Lines 31 through 42 are the climax of the song. Leaving the swearing out, “tower” in line 33 (Here from my Hollywood tower I rule) is again the linguistically realized metaphor STATUS IS UP or, alternatively, CONTROL IS UP.

Chainsaw” in 34 is the very tool Charlie kills the music in his morgue. The explanation comes soon.

Line 35 – “The new morgue’s our factory, to grease our lies” – takes us back to ACCEPTING IS SWALLOWING, IDEAS ARE FOOD and the Conduit Metaphor. I refer the reader to the explanations, provided earlier.

The concept of “Hungry machine” in 36 was treated above (21).

Lastly, line 39 sees the last metaphor in this song: I’m the tin man, I’ve never had a heart. This one takes us into a domain of the so-called moral metaphors. To be more precise, it is Moral Essence. This twist of figurative thought compares a person to a physical object in the sense that the substance of a physical object reflects the essence of a person. The examples are ubiquitous: “He’s got a heart of gold…” by U.D.O., “…I’ve got a heart of stone” by Mötorhead, “Rotten to the core!” by Overkill etc.

In 39, Charlie says he is a tin man. What does this entail? Any object is composed of a certain substance. Knowing what substance an object is made of helps us to understand how this object will behave in this or that situation. Correspondingly, a person has a character and knowing this character can help to foresee how this person will behave under certain circumstances. By the Moral Essence metaphor, substance of an object is compared to the character of a human being, thus helping to determine future behavior of a person according to the one highlighted trait. For instance, saying that “I’ve got a heart of stone” would mean that my heart – metaphorical container with emotions in the Western culture – is hard as a rock. It cannot be softened by any external or internal means and, hence, it is not able to feel, express emotions or be empathetic when needed or desired. The whole concept should be clear by now.

Epilogue

Here we approach the end of the post. Only one thing is left to be clarified: why “Murders in the new morgue”? Why is Charlie shown as a brutal, lying murderer with a chainsaw?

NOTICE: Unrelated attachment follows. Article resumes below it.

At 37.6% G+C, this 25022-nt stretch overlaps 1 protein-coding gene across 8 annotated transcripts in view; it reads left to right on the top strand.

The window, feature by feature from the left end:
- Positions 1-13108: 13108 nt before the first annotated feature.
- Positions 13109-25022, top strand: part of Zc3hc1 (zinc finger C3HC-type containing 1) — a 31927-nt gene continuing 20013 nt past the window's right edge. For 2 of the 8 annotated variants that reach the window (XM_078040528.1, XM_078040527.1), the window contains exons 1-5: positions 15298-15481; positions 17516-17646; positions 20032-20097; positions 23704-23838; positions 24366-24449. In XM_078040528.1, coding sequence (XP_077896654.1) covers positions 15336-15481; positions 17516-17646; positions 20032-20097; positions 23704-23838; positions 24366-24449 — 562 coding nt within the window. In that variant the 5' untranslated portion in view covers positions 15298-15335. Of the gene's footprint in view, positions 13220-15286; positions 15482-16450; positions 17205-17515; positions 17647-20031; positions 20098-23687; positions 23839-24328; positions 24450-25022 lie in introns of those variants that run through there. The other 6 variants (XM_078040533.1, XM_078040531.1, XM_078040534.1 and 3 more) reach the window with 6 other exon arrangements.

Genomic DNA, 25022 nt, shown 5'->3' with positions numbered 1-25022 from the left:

I cannot have any knowledge, of course, of what Blackie really wanted to convey, but I suppose this song brings up the topic of killing of a talent to follow a mass taste in art for the sake of money and fame. Hence, several references to murdering music, to whoring, and general innuendoes to prostitution can be found throughout the text. In its entirety, the song tells the following story: Jonathan, a young talented, but unknown musician meets Charlie, a record label owner. The latter lures the boy into a deal: Jon lets his career be managed by Charlie in order to become a rock star. While signing the agreement, Charlie says that Jon’s talent and skills do not matter, that he has to do what he is told in order to earn a buck (basically, to whore his craft) and become famous. Jonathan is at the crossroads: will the fame feed his hunger, if he swallows lies right down his throat? In the end, he does sign the deal. Did that make him happy and what did that bring him? Listen to the great album 🙂

P.S.

At this point, I advise you to take a closer look at the album cover of the “The Crimson Idol”. It hides several metaphors as well. They are artistic ones, not linguistic. In the picture, Jonathan is not rocking on stage – he is lying half-naked on the bed, somewhat hiding his face. Can this be an allusion to him whoring his craft (MUSIC INDUSTRY IS PROSTITUTION)? The second allusion is to crucified Christ: Jonathan lies in a pose of a person, crucified on a bed in shape of a cross against a background of a sold-out gig. One sacrificed himself to save humanity, another – to satisfy his ego and his vices.

Thanx for reading and see you in a month with, hopefully, a song from Ihsahn.

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About Andriy Karamazov


4 responses to “The analysis of conceptual metaphors in “Chainsaw Charlie” by W.A.S.P.